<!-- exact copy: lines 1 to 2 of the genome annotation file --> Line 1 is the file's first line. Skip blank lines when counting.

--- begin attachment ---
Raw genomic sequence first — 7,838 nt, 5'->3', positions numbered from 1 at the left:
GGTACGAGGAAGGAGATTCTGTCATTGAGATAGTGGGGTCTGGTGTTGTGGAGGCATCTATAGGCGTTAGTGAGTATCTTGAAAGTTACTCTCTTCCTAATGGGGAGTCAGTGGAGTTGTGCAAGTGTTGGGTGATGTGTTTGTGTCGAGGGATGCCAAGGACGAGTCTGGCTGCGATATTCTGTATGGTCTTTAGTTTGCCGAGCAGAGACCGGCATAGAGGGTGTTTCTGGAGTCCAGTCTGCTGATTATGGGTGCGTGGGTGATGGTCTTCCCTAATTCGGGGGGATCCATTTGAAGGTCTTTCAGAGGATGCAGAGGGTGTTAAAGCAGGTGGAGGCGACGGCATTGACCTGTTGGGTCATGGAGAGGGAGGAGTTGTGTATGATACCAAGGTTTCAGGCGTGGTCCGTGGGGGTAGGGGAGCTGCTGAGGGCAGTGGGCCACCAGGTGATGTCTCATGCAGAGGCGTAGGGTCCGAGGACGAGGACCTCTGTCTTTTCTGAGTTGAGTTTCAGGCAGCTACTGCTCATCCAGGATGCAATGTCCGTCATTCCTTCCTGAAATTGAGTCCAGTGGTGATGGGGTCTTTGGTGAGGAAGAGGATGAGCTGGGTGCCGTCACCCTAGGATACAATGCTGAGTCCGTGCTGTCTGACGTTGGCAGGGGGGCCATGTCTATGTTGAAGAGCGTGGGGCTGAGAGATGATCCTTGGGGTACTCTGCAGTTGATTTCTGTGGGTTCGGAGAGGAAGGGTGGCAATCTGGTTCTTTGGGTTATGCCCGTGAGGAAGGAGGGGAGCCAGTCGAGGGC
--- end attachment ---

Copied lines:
Raw genomic sequence first — 7,838 nt, 5'->3', positions numbered from 1 at the left:
GGTACGAGGAAGGAGATTCTGTCATTGAGATAGTGGGGTCTGGTGTTGTGGAGGCATCTATAGGCGTTAGTGAGTATCTTGAAAGTTACTCTCTTCCTAATGGGGAGTCAGTGGAGTTGTGCAAGTGTTGGGTGATGTGTTTGTGTCGAGGGATGCCAAGGACGAGTCTGGCTGCGATATTCTGTATGGTCTTTAGTTTGCCGAGCAGAGACCGGCATAGAGGGTGTTTCTGGAGTCCAGTCTGCTGATTATGGGTGCGTGGGTGATGGTCTTCCCTAATTCGGGGGGATCCATTTGAAGGTCTTTCAGAGGATGCAGAGGGTGTTAAAGCAGGTGGAGGCGACGGCATTGACCTGTTGGGTCATGGAGAGGGAGGAGTTGTGTATGATACCAAGGTTTCAGGCGTGGTCCGTGGGGGTAGGGGAGCTGCTGAGGGCAGTGGGCCACCAGGTGATGTCTCATGCAGAGGCGTAGGGTCCGAGGACGAGGACCTCTGTCTTTTCTGAGTTGAGTTTCAGGCAGCTACTGCTCATCCAGGATGCAATGTCCGTCATTCCTTCCTGAAATTGAGTCCAGTGGTGATGGGGTCTTTGGTGAGGAAGAGGATGAGCTGGGTGCCGTCACCCTAGGATACAATGCTGAGTCCGTGCTGTCTGACGTTGGCAGGGGGGCCATGTCTATGTTGAAGAGCGTGGGGCTGAGAGATGATCCTTGGGGTACTCTGCAGTTGATTTCTGTGGGTTCGGAGAGGAAGGGTGGCAATCTGGTTCTTTGGGTTATGCCCGTGAGGAAGGAGGGGAGCCAGTCGAGGGC